The action of baseball, both mental and physical, is what makes this such a beautiful game

Why do we love spring so much?

Warmth, renewal, sunshine, fresh air, blossoms and energy.

And baseball.

For those who love this game, you may not understand why you do. You just do. And that’s good enough.

It doesn’t matter what you’re doing, but when you start to hear the sounds of it — be it crunching cleats on the gravel, the pop of a bat hitting the ball or the smack of the ball in a catcher’s mitt — all you know is that it’s time to pay attention.

And so you do. 

This, of course, is the time of year to catch plenty of baseball action at the high school level. Maybe you stop by to watch a few innings and you do so in silence. Or maybe you’re watching and without warning, you find yourself in conversation with a complete stranger about how tired the pitcher looks, or whether this batter should be bunting or that baserunner has a green light.

Whatever the situation, and wherever the game is you’re watching, it’s so easy to connect with the person standing next to you on a baseball level. It’s so easy to talk strategy and moves for two hours, then get around to introducing yourself to each other by name once the game is over.

Baseball is a game that’s connected. You played? Great. So did dad and grandpa. And all the thoughts and strategies that applied to grandpa’s team 50 years ago are still in play for the game you’re watching today. 

Runners at first and second with one out and you think you know what’s coming next? So does your new friend.

What’s the score? What’s the inning? Is that a left-handed or right-handed pitcher? Can he bring the heat or is it straight junk? Will the batter bunt or swing away? Where are we in the order?  How fast are the baserunners?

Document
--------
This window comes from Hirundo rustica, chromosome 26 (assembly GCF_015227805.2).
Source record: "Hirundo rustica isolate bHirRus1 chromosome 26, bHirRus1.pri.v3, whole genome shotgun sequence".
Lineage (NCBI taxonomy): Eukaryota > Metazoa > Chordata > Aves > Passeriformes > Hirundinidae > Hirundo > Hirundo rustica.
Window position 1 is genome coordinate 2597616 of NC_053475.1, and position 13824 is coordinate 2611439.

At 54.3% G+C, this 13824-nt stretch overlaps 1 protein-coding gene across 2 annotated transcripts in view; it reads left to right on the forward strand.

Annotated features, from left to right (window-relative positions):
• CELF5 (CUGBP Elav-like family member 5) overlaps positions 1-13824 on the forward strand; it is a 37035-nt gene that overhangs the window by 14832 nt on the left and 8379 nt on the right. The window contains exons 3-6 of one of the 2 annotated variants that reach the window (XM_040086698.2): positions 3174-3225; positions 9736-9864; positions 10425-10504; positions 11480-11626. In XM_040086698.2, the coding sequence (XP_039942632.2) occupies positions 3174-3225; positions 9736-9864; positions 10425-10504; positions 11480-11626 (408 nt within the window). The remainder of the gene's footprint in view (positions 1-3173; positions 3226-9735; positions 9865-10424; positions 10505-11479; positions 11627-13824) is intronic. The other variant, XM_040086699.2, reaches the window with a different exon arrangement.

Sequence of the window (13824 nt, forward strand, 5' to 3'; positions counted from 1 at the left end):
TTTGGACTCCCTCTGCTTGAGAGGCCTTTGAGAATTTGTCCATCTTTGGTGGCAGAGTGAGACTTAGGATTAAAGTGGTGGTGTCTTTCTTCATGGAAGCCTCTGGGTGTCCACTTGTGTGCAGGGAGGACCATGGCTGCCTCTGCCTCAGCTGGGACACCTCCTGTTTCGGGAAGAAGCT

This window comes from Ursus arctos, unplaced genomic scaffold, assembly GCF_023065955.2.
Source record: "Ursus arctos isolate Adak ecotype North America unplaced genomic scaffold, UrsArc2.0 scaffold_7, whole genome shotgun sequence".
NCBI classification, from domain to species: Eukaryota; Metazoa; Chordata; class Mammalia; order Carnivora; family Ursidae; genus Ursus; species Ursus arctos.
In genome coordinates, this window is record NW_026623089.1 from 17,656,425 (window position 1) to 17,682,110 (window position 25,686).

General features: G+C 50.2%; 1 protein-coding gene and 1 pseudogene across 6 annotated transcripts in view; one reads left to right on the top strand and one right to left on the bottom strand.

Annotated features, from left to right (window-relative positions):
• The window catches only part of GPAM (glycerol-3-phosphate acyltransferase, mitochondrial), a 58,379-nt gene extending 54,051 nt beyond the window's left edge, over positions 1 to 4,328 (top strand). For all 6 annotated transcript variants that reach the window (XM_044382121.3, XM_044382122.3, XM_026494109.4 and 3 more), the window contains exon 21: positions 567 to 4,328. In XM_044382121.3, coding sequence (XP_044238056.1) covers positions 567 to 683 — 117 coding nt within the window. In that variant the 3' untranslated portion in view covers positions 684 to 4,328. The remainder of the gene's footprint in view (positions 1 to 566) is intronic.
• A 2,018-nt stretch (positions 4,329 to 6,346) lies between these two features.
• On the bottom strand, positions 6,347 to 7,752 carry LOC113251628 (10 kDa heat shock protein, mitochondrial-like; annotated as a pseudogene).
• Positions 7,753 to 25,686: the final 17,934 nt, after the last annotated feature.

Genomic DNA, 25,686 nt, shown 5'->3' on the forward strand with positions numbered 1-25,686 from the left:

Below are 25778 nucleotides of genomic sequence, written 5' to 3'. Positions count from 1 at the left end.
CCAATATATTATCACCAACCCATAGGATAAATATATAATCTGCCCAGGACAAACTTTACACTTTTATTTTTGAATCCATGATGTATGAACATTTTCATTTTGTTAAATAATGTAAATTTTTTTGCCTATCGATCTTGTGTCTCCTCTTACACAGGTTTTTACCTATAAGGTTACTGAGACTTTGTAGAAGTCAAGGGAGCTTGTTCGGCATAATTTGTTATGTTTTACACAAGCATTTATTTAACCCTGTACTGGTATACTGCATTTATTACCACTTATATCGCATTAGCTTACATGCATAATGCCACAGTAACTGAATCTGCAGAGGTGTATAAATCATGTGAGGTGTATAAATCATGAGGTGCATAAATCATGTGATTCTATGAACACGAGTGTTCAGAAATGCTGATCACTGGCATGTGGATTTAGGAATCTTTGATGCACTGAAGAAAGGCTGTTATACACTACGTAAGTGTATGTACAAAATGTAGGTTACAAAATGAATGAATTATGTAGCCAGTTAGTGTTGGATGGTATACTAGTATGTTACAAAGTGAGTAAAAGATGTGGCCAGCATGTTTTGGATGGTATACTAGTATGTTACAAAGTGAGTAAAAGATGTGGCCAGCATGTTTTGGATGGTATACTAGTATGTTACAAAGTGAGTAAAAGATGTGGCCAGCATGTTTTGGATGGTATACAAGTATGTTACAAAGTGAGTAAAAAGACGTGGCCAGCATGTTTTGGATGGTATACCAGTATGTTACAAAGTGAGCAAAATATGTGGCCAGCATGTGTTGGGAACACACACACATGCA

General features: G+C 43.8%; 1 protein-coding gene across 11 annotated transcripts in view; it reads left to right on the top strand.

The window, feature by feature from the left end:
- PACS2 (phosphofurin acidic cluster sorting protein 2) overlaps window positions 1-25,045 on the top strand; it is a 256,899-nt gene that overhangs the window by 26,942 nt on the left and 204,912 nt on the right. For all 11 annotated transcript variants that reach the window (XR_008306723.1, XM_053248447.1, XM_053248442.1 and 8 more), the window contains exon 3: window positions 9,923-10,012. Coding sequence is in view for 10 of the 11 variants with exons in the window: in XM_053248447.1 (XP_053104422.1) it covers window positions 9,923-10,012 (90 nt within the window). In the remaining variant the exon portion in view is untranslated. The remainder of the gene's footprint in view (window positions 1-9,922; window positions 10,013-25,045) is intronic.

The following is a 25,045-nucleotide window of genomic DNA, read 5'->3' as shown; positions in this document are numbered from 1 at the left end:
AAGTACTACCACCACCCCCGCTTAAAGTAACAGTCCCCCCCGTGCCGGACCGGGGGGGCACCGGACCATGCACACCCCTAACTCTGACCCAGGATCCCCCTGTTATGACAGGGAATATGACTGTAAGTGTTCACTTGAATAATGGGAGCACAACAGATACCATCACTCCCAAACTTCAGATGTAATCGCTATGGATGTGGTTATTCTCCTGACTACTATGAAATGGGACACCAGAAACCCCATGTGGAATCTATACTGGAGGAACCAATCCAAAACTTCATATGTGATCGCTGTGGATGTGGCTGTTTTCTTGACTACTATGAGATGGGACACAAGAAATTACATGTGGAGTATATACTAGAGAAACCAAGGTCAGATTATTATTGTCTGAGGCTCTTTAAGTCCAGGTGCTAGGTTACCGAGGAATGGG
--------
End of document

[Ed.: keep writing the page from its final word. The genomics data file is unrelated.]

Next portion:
So many variables, so many possibilities. What may look like an obvious situation all depends on the players in this drama. Sure, maybe you want the batter to swing away, but maybe he’s batting below .200. Maybe you want your runner at second to score on a single over the second baseman’s head, but what if your runner also happens to be the offensive tackle on your school’s football team?

Tell us again, who said baseball is boring?

These are the things that make baseball such a beautiful game. Just because players are standing still doesn’t mean nothing is happening. And while it is great to see stuff “happening” after the ball is hit, it’s the anticipation before each pitch — and the possibility of what can happen — that builds the excitement.

By and large, the game is the same as it was 100 years ago. So whether you’re 9 years old or 90, talking baseball is an instant connection that bridges the generation gap. Grandpa can tell you about the time he laid down a sacrifice bunt in the 1952 league championship game and here we are in 2017, trying to teach kids how to do the same exact thing.

It’s exciting, it’s nostalgic, it’s beautiful and it’s in season. It’s baseball.

Chavez is sports editor at the Daily Messenger. Contact me at rchavez@messengerpostmedia.com or follow me @MPB_bchavez